A Return to Babysitting
by Erika Smith
I’ve been a babysitter for more than half my life. I grew up in Hartland, Michigan — a town of about 15,000 people between Detroit and Lansing — and my babysitting career began pretty typically for a suburban kid: I went from watching my younger brothers and cousins on occasion, to babysitting children in my subdivision, to babysitting all around my hometown after I got my driver’s license. I continued babysitting on and off for the next few years, but had stopped almost entirely by the time I graduated college.
I began babysitting again six months ago. In September, I moved from my first post-college apartment in Bed-Stuy, Brooklyn to a nicer, newer, and more expensive apartment a few blocks away. My day job paid me enough to cover rent, utilities, student loan payments and groceries, but with the spike in rent, I found that I didn’t have as much spending money left over as I wanted. These are First World Problems for a 24-year-old, I know (no brunch! Only one drink at happy hour!), but I wanted to increase my discretionary income. I got on Care.com and Sittercity, two sites where caregivers can find work, and plunged back in.
It didn’t take long for me to find occasional weekend and evening work with several different families in Brooklyn. I have to acknowledge that I fit a certain image of a babysitter, which might explain why it was so easy for me to get hired: I’m American, English-speaking, white, straight, female, middle class, and college educated. I basically look like the Adventures In Babysitting babysitter (short, blonde, round-faced), only 10 years older and without the shoulder pads or feathered hair.
Plus, I genuinely like children. I make faces at babies on the subway, “like” those Facebook baby pictures that everyone complains about, and follow Kim Kardashian on Instagram so I don’t miss a single North West photo. Childcare isn’t my dream career, but as far as side jobs go, I’d much rather babysit than bartend, wait tables, or work retail.
In some ways, babysitting as an adult is pretty similar to babysitting as a teenager. To five-year-olds, 24, 12 and 17 all seem impossibly, ambiguously old. They still see me the same way, as somewhere between a friend and a teacher, someone who will spend hours playing with them but who also enforces bedtime and makes them brush their teeth.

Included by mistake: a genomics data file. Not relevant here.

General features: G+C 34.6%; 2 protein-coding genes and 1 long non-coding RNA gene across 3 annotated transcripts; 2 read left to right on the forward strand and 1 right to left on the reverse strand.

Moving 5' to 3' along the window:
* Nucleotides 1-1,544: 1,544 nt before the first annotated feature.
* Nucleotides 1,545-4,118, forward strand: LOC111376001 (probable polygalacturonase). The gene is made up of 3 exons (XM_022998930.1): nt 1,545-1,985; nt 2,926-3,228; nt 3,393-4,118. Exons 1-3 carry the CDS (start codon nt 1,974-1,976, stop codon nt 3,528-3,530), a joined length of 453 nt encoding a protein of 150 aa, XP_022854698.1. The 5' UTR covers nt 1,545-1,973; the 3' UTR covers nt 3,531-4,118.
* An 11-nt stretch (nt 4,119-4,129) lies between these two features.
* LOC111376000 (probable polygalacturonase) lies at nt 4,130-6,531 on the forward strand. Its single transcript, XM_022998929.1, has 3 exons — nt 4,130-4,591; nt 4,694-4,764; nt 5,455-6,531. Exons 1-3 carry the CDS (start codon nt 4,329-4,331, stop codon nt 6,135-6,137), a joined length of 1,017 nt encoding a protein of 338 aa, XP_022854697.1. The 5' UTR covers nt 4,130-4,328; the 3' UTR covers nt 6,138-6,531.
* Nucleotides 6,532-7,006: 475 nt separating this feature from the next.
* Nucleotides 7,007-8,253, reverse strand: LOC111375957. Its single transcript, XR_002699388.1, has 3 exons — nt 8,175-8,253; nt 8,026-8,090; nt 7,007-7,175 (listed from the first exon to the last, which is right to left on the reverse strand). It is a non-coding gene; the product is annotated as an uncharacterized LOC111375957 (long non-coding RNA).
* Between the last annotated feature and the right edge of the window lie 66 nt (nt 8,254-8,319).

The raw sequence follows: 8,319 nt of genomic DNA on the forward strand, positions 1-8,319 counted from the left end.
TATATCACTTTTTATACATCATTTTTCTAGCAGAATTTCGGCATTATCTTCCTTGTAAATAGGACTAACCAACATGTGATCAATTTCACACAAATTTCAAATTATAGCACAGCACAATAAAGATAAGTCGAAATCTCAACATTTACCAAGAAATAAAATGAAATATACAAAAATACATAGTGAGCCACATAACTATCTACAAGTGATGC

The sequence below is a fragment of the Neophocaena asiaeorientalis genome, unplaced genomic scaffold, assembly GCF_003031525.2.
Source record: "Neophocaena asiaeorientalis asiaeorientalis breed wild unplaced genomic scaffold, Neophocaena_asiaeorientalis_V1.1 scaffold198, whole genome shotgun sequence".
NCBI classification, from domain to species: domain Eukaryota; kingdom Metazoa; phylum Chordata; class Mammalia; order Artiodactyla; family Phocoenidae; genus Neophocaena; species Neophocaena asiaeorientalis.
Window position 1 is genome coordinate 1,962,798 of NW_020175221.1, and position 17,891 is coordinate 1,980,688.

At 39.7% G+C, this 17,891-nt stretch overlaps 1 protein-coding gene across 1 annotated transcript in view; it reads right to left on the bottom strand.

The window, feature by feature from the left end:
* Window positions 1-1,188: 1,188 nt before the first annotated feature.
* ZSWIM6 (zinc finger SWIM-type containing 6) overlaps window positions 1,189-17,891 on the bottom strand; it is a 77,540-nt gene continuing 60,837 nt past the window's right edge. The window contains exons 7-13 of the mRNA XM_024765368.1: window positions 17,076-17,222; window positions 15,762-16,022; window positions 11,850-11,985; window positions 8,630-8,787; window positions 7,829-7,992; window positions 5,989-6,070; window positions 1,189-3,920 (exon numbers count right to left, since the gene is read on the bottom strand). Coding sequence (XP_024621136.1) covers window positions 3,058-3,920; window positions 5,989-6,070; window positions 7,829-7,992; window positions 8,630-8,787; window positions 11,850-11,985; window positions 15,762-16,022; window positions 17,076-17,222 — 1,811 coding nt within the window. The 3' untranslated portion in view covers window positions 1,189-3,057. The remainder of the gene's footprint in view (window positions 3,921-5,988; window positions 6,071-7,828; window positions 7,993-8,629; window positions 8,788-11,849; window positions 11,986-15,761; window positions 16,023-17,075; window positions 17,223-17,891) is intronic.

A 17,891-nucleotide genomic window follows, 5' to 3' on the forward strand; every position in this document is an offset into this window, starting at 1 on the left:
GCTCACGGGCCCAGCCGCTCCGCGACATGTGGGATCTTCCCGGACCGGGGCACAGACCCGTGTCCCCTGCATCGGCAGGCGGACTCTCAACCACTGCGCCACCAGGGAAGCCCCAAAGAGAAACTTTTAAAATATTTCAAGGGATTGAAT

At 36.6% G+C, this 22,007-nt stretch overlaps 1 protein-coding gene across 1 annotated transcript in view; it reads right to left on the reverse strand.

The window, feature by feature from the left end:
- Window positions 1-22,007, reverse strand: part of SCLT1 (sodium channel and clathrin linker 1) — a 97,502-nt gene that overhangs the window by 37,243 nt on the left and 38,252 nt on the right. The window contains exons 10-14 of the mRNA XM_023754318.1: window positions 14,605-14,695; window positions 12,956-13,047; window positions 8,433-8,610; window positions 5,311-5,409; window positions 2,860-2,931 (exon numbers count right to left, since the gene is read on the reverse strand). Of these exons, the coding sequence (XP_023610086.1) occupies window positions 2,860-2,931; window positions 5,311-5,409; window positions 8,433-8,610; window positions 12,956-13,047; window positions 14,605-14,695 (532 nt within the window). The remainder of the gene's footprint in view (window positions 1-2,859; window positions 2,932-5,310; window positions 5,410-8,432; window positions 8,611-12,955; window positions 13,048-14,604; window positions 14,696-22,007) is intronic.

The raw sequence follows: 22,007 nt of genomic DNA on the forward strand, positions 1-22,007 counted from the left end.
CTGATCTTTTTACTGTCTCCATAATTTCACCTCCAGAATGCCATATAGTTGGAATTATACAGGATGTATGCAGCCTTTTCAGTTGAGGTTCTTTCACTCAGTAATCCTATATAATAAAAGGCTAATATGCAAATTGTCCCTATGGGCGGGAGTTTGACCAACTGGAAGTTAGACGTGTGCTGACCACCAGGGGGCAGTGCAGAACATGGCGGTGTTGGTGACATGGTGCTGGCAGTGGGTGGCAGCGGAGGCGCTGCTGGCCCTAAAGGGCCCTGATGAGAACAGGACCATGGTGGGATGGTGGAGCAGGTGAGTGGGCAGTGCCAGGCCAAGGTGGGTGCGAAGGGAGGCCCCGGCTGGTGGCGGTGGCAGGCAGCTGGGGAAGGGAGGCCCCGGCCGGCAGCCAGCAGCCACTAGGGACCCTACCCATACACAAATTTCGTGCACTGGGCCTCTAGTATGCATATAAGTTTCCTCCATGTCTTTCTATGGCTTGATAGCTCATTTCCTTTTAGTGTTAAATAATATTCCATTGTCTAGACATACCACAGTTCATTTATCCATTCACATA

What’s surprised me is how different the parents see me. In this new world of Brooklyn parents, many of them far wealthier than anyone in my hometown, I was prepared for something out of The Nanny Diaries. But although some of the interviews and background checks seemed a little intense, I actually find that I’m treated much, much better now than I was as a teenage babysitter — and not just because I’m occasionally offered a beer.
I’m not doing any more work than I did when I was 17. Actually, I’m doing less. In high school and college I worked for a few families with three kids, and now I have no more than two kids per family. And I’m being paid much more — usually $15 an hour compared to $5 an hour in high school, and $8 if I was lucky.
I graduated high school in 2008, in a small town less than an hour from Detroit. In the midst of the recession, I was a minor with no work history competing against laid-off adult autoworkers for minimum wage jobs at stores like Target and McDonald’s. I applied everywhere I could find but didn’t get a single interview.
Instead, I babysat. And I took however much families wanted to pay me. My one attempt at negotiation went badly: interviewing for a summer job watching three children while their parents were at work, I asked for $10 an hour and was told I’d be paid $5. I attempted to argue my way up to minimum wage, $7.40.
“I’d make more working at McDonald’s,” I pointed out.
“But you don’t have a job at McDonald’s,” my employer said. “Besides, you’d never get as many hours. $5 an hour, take it or leave it.”
I took the job — and didn’t get paid for gas either.
Money is the main difference, but it’s not the only one. In general, I feel like I’m treated with more respect. The parents will text me to let me know when they’re on their way home, and get me a cab if it’s late. They usually give me plenty of notice with babysitting and are understanding that I’m juggling multiple jobs. I’m six months in, and I have no horror stories yet.
There are a lot of reasons why I might be treated differently as a 24-year-old babysitter in Brooklyn than as a 17-year-old babysitter in Michigan, but I think the main one comes down to choice. I could babysit for another family, or work a different side job, or move to another apartment, or just cut down on expenses. When I was 17 in Michigan in 2008, I didn’t have those kind of choices, and the parents knew it: it was babysitting or nothing.
My hometown is better off now than it was in 2008, but according to Care.com, the cheapest place to hire a babysitter is still in my home state. Some of the kids I babysat when I was 17 are in high school or college now. I wonder if any of them are babysitters.
Erika W. Smith is a writer and editor living in Brooklyn. You can follow her on Twitter at @erikawynn.
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